Appellant asserts that Judge Lord's instruction on the statute of limitations was erroneous because it literally told the jury that the statute did not bar Karjala's claim and because the instruction set the date when the statute would begin to run as the date on which Karjala became disabled. We disagree. When read as a whole, see Alabama Great S. R. R. v. Chicago N.W. Ry., 493 F.2d 979, 984 (8th Cir. 1974); 9 C. Wright A. Miller, Federal Practice and Procedure § 2556 (1971), the District Court's instruction on the statute of limitations is in accord with Minnesota law.
Judge Lord charged the jury as follows:
Now, with regard to the statute of limitations, the law requires that Mr. Karjala bring his claim to court within six years of the date his claim arises. That is, in order to avoid stale claims, in fairness to the defendant, you shouldn't be able to have a claim and sort of lay in the weeds and wait and wait and wait and then bring it. The defendant might not have any idea what it is about at that time. But they assume that six years is a fair time to wait, and that is what they say, you can't bring it after six years.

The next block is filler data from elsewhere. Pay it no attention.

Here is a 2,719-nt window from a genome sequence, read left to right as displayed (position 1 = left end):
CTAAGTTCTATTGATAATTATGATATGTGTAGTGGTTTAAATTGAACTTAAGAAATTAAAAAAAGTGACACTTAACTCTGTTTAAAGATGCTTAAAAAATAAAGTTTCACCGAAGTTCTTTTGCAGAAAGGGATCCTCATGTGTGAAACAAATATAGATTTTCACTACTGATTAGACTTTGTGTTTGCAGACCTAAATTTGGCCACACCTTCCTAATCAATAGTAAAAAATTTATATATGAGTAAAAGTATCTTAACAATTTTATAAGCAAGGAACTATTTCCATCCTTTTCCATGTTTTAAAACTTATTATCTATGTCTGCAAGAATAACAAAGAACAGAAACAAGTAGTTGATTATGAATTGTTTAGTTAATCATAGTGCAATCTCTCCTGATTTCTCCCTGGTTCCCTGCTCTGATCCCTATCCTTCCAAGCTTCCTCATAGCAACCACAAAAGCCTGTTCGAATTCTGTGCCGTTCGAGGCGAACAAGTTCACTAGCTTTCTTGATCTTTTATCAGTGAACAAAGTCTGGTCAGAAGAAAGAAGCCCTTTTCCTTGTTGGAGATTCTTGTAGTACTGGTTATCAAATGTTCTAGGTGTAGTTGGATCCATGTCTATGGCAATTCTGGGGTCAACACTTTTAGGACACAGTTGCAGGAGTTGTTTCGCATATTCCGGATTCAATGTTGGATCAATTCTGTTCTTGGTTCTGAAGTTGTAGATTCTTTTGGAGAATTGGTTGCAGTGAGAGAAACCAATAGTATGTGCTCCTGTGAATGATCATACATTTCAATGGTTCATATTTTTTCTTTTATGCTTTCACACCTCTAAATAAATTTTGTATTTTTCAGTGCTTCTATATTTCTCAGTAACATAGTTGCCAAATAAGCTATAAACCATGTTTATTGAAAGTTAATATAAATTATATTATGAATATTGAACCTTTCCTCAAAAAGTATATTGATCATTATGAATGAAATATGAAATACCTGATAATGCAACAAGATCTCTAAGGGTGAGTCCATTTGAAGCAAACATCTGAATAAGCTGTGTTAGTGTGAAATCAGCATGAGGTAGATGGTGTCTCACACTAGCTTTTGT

His claim arises when the harm to his person becomes evident. However, contracting asbestosis is not a matter of moment, or an occasion, but something which develops over a long period of time. The statute doesn't commence to run against Mr. Karjala until he has contracted the disease of asbestosis, and the process of contracting the disease does not cease until physical impairment manifests itself.